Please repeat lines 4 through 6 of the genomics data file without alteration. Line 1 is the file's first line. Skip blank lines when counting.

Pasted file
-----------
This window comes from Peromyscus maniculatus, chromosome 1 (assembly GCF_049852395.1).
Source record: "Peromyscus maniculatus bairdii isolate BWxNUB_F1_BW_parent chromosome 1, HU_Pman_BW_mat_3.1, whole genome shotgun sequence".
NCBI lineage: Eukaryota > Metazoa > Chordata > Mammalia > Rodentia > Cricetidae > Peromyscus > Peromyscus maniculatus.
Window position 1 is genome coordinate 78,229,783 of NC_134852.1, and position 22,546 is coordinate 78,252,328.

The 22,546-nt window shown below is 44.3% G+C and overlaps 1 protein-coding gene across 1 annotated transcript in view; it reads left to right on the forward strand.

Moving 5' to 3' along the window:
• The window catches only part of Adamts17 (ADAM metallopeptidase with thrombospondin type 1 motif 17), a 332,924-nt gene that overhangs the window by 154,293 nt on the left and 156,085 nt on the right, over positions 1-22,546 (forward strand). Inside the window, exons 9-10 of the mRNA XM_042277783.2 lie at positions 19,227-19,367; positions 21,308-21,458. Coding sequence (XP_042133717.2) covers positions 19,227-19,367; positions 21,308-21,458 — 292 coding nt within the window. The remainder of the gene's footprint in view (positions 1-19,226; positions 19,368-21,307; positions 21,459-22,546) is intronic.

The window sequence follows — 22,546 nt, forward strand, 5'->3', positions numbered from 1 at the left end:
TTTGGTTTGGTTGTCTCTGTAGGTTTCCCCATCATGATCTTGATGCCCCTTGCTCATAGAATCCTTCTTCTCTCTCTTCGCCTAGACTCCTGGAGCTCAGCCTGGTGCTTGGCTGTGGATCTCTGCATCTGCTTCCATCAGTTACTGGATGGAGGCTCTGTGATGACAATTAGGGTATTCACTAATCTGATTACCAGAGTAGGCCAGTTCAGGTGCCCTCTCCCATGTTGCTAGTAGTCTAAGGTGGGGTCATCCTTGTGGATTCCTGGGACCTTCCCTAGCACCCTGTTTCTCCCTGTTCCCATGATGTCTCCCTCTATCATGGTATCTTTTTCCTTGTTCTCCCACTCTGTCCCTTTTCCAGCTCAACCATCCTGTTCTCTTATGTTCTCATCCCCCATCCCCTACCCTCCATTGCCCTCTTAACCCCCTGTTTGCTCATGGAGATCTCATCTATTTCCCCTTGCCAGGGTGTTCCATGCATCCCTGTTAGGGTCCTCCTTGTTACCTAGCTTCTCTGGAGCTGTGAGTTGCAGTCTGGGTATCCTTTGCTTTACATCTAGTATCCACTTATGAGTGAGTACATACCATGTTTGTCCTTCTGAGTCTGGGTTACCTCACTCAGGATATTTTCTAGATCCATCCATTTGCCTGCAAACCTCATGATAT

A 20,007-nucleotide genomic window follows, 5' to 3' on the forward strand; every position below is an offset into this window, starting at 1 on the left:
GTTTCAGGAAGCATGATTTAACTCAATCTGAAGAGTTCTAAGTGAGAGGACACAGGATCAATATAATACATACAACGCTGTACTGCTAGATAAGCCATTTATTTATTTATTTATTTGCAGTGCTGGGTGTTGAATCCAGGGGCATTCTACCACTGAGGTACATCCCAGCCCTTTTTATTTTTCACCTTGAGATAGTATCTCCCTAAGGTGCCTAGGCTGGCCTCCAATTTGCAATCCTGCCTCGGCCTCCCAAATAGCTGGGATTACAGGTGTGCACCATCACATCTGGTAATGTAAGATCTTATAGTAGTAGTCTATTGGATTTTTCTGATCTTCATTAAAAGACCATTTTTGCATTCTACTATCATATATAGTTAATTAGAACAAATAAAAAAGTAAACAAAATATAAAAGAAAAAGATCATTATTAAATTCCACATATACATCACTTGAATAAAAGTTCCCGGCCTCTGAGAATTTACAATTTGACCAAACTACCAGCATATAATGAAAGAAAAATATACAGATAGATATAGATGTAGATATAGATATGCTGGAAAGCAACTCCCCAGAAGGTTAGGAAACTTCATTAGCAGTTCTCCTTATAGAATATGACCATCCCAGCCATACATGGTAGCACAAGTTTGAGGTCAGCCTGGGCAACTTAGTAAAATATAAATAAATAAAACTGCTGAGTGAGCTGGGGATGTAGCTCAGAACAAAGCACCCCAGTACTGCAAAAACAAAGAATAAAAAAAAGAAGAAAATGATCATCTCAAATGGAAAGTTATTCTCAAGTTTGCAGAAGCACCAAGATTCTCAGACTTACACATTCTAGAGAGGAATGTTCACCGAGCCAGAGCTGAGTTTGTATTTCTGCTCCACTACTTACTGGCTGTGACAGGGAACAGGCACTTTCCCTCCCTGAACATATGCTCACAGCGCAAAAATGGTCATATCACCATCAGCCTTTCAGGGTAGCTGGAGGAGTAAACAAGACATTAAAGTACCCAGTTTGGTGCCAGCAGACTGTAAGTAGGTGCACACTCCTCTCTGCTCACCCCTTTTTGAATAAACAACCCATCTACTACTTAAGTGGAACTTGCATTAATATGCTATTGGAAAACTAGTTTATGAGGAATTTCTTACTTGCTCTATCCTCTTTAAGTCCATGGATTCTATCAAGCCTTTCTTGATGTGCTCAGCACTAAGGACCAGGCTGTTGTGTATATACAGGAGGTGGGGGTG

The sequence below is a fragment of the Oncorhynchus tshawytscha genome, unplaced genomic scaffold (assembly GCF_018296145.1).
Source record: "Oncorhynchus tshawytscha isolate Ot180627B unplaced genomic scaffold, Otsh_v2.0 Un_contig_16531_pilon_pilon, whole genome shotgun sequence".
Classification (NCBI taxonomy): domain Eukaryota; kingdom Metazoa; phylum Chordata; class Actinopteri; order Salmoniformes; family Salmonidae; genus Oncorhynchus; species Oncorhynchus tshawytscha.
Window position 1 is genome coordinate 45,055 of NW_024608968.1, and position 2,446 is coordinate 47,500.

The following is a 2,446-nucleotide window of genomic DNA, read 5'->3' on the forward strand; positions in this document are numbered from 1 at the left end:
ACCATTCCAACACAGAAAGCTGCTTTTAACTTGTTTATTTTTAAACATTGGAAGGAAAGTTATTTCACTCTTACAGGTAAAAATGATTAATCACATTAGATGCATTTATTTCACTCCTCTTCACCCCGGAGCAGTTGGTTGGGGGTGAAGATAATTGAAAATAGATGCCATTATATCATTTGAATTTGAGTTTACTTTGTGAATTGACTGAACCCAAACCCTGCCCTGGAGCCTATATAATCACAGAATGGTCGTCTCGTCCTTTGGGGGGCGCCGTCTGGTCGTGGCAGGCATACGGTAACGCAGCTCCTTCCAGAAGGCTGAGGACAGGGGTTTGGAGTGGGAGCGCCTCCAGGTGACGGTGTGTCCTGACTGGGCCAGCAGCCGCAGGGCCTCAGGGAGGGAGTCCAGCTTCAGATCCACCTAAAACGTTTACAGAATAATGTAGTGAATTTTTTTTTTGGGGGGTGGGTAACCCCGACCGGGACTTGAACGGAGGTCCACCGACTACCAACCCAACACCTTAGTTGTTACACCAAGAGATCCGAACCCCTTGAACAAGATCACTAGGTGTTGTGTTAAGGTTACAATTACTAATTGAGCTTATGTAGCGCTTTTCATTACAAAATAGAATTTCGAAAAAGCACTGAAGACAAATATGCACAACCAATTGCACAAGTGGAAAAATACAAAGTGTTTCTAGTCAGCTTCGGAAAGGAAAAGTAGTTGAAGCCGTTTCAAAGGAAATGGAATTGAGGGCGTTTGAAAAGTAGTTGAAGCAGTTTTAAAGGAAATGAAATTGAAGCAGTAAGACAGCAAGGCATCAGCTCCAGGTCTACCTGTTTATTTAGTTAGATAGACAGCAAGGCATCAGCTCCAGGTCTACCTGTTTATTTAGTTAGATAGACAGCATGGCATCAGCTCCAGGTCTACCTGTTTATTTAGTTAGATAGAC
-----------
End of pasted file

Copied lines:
Window position 1 is genome coordinate 78,229,783 of NC_134852.1, and position 22,546 is coordinate 78,252,328.

The 22,546-nt window shown below is 44.3% G+C and overlaps 1 protein-coding gene across 1 annotated transcript in view; it reads left to right on the forward strand.

Moving 5' to 3' along the window: